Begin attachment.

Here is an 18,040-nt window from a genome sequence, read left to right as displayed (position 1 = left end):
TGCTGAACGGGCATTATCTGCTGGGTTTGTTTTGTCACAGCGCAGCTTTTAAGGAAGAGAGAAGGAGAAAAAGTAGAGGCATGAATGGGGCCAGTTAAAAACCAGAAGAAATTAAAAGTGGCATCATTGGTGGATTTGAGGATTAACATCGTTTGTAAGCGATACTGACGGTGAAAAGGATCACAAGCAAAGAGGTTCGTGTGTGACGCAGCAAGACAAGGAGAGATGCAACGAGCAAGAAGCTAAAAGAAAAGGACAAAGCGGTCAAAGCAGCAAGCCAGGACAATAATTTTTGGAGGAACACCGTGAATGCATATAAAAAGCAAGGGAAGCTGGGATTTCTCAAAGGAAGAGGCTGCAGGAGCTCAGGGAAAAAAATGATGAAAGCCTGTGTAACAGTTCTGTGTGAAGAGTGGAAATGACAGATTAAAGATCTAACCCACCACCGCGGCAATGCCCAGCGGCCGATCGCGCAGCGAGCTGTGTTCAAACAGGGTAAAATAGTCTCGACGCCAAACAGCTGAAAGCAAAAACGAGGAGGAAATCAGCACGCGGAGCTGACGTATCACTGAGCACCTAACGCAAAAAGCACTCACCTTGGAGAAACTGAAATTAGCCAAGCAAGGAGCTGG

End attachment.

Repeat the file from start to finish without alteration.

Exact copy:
Here is an 18,040-nt window from a genome sequence, read left to right as displayed (position 1 = left end):
TGCTGAACGGGCATTATCTGCTGGGTTTGTTTTGTCACAGCGCAGCTTTTAAGGAAGAGAGAAGGAGAAAAAGTAGAGGCATGAATGGGGCCAGTTAAAAACCAGAAGAAATTAAAAGTGGCATCATTGGTGGATTTGAGGATTAACATCGTTTGTAAGCGATACTGACGGTGAAAAGGATCACAAGCAAAGAGGTTCGTGTGTGACGCAGCAAGACAAGGAGAGATGCAACGAGCAAGAAGCTAAAAGAAAAGGACAAAGCGGTCAAAGCAGCAAGCCAGGACAATAATTTTTGGAGGAACACCGTGAATGCATATAAAAAGCAAGGGAAGCTGGGATTTCTCAAAGGAAGAGGCTGCAGGAGCTCAGGGAAAAAAATGATGAAAGCCTGTGTAACAGTTCTGTGTGAAGAGTGGAAATGACAGATTAAAGATCTAACCCACCACCGCGGCAATGCCCAGCGGCCGATCGCGCAGCGAGCTGTGTTCAAACAGGGTAAAATAGTCTCGACGCCAAACAGCTGAAAGCAAAAACGAGGAGGAAATCAGCACGCGGAGCTGACGTATCACTGAGCACCTAACGCAAAAAGCACTCACCTTGGAGAAACTGAAATTAGCCAAGCAAGGAGCTGG